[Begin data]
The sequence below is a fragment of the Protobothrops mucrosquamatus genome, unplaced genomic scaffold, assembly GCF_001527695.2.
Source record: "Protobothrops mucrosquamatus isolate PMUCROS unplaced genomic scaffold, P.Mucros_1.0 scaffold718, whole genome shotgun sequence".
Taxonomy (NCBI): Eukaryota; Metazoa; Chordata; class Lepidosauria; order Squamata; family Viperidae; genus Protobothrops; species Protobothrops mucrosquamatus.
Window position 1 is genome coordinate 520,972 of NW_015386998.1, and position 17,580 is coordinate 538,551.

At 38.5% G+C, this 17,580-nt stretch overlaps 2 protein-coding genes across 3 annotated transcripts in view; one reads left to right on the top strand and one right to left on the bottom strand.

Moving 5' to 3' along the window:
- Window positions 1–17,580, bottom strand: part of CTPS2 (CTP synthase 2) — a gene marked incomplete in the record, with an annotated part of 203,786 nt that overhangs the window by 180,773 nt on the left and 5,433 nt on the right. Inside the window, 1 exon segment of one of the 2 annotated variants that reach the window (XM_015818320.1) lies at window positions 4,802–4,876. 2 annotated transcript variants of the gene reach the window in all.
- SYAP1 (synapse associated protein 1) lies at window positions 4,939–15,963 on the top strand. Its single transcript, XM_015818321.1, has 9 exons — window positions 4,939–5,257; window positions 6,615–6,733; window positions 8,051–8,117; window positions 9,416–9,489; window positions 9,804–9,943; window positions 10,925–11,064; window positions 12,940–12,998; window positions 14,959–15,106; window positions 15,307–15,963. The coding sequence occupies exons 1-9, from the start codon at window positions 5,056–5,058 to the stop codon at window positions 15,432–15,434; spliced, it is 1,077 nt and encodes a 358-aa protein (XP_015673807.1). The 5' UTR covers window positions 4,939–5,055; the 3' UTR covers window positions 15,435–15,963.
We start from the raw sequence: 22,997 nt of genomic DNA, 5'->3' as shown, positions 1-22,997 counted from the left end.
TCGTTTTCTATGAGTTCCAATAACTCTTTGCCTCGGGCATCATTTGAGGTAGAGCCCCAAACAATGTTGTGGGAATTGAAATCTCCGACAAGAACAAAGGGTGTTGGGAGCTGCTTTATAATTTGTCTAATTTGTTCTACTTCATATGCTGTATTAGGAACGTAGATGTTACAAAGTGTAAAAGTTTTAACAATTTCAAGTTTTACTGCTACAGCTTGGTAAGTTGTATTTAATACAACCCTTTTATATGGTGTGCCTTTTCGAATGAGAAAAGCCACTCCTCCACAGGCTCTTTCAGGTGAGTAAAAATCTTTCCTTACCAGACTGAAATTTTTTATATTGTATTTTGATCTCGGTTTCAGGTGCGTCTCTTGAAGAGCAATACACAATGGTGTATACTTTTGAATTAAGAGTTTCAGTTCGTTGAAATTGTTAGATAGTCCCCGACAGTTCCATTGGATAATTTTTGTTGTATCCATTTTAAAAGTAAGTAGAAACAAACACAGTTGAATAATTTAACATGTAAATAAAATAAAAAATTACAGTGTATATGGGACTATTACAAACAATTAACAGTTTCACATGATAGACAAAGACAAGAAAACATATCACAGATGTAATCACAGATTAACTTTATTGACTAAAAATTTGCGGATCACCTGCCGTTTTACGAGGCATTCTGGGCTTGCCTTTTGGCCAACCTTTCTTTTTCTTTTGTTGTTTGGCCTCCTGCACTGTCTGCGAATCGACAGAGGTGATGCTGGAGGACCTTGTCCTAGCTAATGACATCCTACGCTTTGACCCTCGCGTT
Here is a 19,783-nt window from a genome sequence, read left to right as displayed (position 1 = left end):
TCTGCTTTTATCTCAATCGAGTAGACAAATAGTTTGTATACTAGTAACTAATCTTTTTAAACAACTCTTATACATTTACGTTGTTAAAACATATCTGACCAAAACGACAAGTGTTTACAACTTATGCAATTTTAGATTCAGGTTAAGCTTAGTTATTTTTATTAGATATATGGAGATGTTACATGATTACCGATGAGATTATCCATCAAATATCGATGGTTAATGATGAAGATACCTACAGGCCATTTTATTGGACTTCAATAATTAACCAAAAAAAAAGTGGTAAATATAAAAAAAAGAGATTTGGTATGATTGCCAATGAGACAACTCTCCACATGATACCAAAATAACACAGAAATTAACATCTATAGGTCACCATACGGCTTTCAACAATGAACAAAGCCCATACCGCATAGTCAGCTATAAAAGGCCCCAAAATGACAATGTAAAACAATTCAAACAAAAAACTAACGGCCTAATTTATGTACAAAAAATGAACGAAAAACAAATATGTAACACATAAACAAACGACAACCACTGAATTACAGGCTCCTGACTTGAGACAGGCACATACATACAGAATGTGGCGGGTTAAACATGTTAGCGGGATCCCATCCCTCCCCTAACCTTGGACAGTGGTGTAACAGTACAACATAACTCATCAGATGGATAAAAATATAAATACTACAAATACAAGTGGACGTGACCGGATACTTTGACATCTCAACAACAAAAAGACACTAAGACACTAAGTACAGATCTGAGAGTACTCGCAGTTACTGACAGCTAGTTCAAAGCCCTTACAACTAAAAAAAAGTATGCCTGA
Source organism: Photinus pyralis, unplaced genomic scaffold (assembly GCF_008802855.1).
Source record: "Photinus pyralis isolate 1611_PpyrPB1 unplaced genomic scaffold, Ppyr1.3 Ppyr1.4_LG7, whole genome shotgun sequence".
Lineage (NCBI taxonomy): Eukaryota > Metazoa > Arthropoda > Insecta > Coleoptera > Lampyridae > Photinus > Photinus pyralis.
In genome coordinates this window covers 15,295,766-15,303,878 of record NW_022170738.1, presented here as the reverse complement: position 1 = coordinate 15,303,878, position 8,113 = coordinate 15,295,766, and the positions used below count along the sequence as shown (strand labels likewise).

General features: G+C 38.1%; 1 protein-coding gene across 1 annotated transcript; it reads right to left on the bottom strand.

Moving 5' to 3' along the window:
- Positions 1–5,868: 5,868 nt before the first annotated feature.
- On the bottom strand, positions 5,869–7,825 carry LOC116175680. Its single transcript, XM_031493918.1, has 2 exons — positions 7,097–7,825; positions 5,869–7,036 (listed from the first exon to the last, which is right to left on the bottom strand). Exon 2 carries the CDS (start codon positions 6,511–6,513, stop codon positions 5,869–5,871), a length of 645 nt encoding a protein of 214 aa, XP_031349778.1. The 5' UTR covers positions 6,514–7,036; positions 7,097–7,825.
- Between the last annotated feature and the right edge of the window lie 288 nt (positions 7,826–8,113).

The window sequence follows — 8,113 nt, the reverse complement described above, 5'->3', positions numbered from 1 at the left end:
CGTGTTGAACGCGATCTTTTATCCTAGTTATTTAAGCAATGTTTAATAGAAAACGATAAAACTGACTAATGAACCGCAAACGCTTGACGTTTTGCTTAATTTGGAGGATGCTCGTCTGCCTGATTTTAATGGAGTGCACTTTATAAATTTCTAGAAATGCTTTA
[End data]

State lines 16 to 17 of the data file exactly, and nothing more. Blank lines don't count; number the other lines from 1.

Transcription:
In genome coordinates this window covers 15,295,766-15,303,878 of record NW_022170738.1, presented here as the reverse complement: position 1 = coordinate 15,303,878, position 8,113 = coordinate 15,295,766, and the positions used below count along the sequence as shown (strand labels likewise).

General features: G+C 38.1%; 1 protein-coding gene across 1 annotated transcript; it reads right to left on the bottom strand.